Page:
Center for Coastal Physical Oceanography

2010 Fall Seminar Series


Piers Chapman
Texas A&M University

Monday, October 25, 2010
3:30 PM
Room 3200, Innovation Research Park Building I


The British Petroleum (BP) well blowout in April 2010 released about 700,00 tons of oil into the Gulf of Mexico. The attempts to shut the well and the resulting cleanup operations required the services of over 40,000 people and an armada of boats, and there are still arguments about how much oil remains in the environment. But was the accident the disaster people feared, that would lead to the loss of life in a large portion of the Gulf? As in all spills, luck played a part; there were no hurricanes in the Gulf during the cleanup period. Results suggest we have not seen the predicted large drawdown of dissolved oxygen concentrations, and the amount of oiling of the shoreline is relatively minor. However, effects on fisheries will likely not be known for several years.


Piers Chapman is currently professor and head of the Department of Oceanography at Texas A&M University. After gaining a B.S. in Chemistry and a Ph.D. in Marine Chemistry from the University College of North Wales, Bangor, he spent two years researching the chemistry of the sea surface microlayer and then a year in the U.K. water industry before moving to South Africa. After 12 years in Cape Town, working on marine pollution (including several oil spills) and the oceanography of the Benguela and Agulhas Current regimes, he ran the U.S. WOCE Office at Texas A&M, before moving to Louisiana State University to run a program on coastal restoration science for NOAA. He is presently working on the hypoxia problem in the Gulf of Mexico.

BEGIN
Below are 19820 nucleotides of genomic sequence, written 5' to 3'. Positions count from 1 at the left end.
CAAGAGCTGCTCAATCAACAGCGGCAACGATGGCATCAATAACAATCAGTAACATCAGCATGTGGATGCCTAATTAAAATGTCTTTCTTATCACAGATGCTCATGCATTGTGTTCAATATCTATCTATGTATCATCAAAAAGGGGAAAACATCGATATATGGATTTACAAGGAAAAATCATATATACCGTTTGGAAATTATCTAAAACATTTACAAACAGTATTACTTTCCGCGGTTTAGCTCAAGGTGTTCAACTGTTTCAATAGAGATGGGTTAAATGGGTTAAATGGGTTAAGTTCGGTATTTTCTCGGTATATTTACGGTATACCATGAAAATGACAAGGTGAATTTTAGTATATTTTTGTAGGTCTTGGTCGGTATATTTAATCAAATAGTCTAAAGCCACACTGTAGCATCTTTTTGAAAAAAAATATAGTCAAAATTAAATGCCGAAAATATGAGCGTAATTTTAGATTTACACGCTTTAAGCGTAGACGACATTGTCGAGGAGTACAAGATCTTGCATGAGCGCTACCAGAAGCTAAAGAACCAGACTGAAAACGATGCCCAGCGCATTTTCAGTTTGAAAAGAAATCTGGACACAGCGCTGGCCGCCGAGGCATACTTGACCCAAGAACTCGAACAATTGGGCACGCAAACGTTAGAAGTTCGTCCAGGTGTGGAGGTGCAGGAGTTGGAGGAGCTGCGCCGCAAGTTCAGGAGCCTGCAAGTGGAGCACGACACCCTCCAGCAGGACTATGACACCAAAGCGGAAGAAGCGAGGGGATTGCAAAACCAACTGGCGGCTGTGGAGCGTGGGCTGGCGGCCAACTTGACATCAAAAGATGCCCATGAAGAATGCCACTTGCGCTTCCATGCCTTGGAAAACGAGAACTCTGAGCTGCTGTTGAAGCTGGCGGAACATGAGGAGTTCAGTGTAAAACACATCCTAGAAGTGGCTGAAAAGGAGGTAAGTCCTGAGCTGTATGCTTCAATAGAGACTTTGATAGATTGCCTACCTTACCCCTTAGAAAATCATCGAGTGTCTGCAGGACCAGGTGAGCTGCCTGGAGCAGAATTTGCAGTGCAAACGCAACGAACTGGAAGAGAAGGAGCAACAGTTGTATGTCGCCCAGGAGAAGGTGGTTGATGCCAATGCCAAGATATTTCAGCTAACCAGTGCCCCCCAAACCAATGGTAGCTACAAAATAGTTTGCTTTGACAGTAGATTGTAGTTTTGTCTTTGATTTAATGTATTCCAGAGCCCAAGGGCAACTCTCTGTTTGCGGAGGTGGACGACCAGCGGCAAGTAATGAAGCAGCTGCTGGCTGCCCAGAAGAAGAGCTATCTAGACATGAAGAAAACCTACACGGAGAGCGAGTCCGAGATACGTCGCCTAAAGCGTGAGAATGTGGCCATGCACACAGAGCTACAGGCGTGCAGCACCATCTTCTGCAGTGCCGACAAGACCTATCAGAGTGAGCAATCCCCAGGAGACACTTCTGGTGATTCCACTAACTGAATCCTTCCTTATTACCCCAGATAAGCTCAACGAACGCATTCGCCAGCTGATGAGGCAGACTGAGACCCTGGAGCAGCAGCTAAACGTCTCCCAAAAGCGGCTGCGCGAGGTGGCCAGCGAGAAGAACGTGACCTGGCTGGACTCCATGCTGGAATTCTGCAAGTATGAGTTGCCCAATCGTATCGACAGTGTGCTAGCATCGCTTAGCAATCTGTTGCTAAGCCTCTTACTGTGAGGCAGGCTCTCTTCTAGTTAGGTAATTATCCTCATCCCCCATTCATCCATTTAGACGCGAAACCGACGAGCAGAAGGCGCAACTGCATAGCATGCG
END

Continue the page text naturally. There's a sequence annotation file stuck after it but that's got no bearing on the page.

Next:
Reception before seminar at 3:00 PM

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